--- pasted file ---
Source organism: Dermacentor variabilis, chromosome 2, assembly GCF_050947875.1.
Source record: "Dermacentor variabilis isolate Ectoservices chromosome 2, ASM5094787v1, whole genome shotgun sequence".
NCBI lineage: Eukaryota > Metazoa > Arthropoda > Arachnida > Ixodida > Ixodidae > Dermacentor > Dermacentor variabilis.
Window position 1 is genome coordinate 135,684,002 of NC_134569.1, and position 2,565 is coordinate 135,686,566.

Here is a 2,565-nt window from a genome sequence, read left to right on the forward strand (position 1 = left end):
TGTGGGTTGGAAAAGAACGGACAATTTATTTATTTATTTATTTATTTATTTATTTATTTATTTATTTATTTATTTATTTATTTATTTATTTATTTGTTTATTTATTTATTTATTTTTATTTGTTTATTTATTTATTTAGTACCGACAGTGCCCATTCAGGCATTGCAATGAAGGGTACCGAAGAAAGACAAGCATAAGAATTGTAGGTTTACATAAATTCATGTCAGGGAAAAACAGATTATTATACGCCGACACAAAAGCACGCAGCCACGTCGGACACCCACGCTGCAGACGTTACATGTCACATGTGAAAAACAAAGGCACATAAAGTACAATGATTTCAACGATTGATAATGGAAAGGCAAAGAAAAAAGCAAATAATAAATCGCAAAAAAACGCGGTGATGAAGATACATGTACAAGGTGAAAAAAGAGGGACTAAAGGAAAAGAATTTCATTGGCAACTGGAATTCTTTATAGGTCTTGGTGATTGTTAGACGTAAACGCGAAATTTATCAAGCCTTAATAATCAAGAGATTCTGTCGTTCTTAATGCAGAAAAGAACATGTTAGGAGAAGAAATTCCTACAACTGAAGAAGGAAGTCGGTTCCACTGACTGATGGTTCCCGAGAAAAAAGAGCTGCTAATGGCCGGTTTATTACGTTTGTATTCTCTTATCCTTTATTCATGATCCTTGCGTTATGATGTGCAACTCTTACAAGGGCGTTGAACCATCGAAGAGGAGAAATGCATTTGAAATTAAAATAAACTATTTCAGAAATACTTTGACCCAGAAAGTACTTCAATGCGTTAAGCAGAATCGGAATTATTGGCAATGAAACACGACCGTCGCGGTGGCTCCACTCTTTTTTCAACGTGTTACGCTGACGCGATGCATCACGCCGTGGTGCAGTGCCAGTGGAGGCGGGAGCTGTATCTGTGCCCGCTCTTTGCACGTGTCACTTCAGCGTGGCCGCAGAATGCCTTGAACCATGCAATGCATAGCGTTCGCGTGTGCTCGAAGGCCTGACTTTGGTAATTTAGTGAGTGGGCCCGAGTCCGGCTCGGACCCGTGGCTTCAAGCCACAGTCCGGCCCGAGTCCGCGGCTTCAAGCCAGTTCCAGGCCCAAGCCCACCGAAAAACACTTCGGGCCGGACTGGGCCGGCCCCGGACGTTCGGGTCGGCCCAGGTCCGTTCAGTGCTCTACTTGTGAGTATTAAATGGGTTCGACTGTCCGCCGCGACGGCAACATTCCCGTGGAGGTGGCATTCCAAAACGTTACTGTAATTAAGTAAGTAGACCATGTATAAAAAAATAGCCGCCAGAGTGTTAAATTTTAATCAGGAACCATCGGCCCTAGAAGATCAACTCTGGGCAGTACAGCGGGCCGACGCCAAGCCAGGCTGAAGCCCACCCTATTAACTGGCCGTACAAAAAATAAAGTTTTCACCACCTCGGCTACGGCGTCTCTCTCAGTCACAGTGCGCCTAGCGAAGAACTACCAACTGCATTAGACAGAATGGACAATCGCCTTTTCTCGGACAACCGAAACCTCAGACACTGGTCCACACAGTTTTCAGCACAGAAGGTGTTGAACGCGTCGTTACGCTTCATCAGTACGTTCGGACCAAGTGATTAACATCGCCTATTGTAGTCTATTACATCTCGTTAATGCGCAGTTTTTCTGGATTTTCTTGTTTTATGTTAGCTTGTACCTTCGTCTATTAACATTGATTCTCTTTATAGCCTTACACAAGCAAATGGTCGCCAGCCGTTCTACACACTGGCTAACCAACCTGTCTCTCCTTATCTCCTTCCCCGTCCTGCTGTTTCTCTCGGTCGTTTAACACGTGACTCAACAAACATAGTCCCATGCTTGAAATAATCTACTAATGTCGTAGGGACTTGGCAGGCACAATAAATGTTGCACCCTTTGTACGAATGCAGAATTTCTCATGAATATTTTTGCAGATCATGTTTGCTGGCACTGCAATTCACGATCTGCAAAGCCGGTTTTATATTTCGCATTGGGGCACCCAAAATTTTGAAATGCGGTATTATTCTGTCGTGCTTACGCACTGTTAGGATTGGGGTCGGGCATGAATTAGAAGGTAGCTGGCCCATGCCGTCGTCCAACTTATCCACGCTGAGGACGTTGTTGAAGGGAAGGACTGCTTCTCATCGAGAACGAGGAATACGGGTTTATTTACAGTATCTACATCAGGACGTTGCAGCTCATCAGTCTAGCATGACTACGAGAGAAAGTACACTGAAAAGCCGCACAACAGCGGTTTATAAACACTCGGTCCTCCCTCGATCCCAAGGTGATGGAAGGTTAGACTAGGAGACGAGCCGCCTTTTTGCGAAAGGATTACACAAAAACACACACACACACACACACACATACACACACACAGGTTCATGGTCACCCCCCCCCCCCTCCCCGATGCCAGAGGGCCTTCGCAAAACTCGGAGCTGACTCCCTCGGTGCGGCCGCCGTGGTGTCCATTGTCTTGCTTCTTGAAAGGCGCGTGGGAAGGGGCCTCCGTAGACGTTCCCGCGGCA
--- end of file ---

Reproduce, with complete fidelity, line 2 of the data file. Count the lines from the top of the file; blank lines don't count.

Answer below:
Source record: "Dermacentor variabilis isolate Ectoservices chromosome 2, ASM5094787v1, whole genome shotgun sequence".